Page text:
The Weekly Ringer

The University of Mary Washington Student Newspaper

Student calls for radio station reform

4 min read
By ALICEN HACKNEY Senior Writer How many times can I listen to The Offspring's “You’re Gonna Go Far, Kid” before my brain slips out of my skull?

The Tech Report


Senior Writer

How many times can I listen to The Offspring’s “You’re Gonna Go Far, Kid” before my brain slips out of my skull? It’s a great song, but when I hear it hit rotation for the third time of the day, it’s merely numbing if not aggravating.

Today’s rock radio faces two main issues that are evident in the songs they play. First, they seldom play rock, it’s mostly alternative and indie. Second, the rock they do play is outdated and has been overplayed in the years since it came out.

The issue isn’t that there has been any lack of rock music being produced, but rather that they are left behind by radio music selection formats and algorithms.

In the 80s there was an underground movement that sparked the creation of the
“alternative” genre which was influenced by the “punk” ethics of individualism and creativity. At its beginnings alternative music wasn’t popular, but, with the creation of sub-genres like grunge spearheaded by Nirvana, the genre took off and became the mainstream.

Alternative’s breakthrough nearly collided with the Telecommunications Act of 1996, which according to Clea Simon, a writer for The New York Times, “cleared the way for corporations to own and manage multiple stations in a market.” Simon explains that this act caused the prices of FM stations to rise resulting in large corporations snapping them up en masse.

These companies decreased the number of different specified stations in favor of single stations for larger areas that followed a common algorithm. This wasn’t entirely marketable and these companies were in the business of making money, so they set out to support a format that brought them new and popular music that would drive up listener ratings.

This brings us to where we are today where the most popular music on rock charts such as Billboard and individual radio stations isn’t actually rock.

Currently, the top three songs on DC101, D.C.’s alternative rock radio station, all belong to genres that aren’t rock. Number one is Panic At The Disco’s song “Say Amen (Saturday Night)” which belongs to the pop genre. Foster The People’s song “Sit Next To Me” is number 2 on the top songs list. This song belong to the genre Indie Pop along with much of the bands other works. Number three on the list is Two Feet’s song “I feel like I’m drowning,” which is an Alternative Indie song.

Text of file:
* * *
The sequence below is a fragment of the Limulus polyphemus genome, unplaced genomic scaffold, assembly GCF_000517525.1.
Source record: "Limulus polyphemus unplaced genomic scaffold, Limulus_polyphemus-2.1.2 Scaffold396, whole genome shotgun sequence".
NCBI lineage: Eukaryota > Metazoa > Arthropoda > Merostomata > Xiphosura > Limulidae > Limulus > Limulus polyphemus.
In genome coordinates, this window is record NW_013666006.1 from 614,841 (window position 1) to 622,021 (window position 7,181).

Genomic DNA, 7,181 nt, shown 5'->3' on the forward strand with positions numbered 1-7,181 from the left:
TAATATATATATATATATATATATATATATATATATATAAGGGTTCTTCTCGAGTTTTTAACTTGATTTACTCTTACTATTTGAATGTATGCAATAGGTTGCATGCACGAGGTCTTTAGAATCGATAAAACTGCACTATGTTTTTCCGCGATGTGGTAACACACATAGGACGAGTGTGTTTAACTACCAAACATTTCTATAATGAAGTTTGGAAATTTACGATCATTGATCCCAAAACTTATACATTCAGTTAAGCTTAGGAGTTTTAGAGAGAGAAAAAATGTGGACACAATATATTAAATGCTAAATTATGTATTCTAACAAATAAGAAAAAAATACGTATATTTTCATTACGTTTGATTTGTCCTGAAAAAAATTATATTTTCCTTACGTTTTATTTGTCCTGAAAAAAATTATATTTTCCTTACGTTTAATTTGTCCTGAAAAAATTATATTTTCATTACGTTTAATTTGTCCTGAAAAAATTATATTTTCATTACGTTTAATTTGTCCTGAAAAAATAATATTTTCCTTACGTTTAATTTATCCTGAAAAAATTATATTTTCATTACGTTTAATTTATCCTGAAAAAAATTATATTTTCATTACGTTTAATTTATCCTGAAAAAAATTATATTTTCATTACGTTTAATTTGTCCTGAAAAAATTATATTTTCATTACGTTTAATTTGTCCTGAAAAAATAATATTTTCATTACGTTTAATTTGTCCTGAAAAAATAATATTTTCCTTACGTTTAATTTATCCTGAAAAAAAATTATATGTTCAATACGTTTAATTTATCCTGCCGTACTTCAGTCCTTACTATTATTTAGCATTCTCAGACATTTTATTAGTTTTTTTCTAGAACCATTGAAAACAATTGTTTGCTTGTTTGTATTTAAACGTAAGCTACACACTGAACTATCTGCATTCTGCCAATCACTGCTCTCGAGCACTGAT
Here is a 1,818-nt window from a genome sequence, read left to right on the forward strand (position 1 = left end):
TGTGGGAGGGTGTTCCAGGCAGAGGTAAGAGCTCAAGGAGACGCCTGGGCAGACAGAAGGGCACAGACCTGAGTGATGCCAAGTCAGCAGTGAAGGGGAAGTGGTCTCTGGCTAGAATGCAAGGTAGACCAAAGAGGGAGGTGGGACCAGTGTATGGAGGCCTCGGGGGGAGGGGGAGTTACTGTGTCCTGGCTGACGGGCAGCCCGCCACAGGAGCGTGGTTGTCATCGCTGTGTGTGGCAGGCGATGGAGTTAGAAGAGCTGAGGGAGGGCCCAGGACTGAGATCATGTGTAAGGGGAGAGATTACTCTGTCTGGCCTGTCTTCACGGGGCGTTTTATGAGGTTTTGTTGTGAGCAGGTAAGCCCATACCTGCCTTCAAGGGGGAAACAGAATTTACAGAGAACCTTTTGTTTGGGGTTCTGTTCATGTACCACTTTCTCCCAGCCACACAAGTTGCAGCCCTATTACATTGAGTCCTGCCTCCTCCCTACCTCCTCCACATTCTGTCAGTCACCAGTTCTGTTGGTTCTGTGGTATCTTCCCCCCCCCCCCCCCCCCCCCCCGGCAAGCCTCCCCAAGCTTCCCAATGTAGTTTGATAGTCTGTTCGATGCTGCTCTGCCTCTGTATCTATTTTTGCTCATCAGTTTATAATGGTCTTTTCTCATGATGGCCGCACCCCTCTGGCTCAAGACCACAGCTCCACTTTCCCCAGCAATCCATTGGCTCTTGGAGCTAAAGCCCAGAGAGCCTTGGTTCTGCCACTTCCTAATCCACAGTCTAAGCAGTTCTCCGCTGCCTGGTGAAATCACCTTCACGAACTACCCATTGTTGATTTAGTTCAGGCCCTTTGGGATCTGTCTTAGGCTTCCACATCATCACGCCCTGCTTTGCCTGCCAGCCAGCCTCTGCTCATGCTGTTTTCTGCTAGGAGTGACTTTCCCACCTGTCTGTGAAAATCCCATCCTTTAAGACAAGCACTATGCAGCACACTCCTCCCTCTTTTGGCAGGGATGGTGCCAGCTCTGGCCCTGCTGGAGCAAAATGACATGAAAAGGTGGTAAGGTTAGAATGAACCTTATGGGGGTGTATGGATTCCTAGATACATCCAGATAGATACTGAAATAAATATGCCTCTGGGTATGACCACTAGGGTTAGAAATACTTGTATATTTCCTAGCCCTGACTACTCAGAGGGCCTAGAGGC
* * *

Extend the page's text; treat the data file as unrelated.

There has been no movement to change the title or tagline of these stations to represent them more accurately, nonetheless the music continues to stray from the station’s original purposes as modern rock continues to present less popular than pop and alternative music respectively.

Here is my solution: revolutionize radio. If you’re like me and want to see more modern rock represented on the radio, demand it. Support the musicians you wish to see represented until they get picked up by the radio as what is new and popular.

Instead of turning to mainstream broadcasting for new rock music, which is unlikely to be found, try using any of a number of music database sites. Or, the all-time best method, record stores. Finding record stores with a section for new music is simple, either call or visit stores websites to see what they provide. Downtown Fredericksburg has a wealth of antique shops with an array of records to pick through where you can find older rock music, including Blue Shark Antiques and Collectables.

It’s also important to remember that music is an artists’ livelihood. One way they could be making money is if their songs get picked up for the radio, but since they are often not purchasing the music yourself is an integral part of ensuring the musicians you like can keep working. You can also do this by playing their music on websites that provide their music where they can gain notoriety.

To support up-and-coming rock, punk, and other sub-genre bands, using sites like Spotify, YouTube, bands’ individual sites and their record labels. There is a plethora of new music available. There’s Turnstile, a hardcore band from Maryland that any metal-head would love. Starcrawler, a female lead glam punk rock’n’roll band will please the 2000s punk music lovers. SWMRS, who are releasing their new album “Berkeley’s On Fire” in February of 2019 and Dog Party, a rock’n’roll sister duo are great for old souls.

There are so many ways to support current rock bands than just listening to the radio. In the long run, if current rock bands can achieve large enough audiences, maybe there will be a radio revolution. But until then, support your favorite bands and musicians by purchasing their albums, streaming them on music databases and attending shows in your area.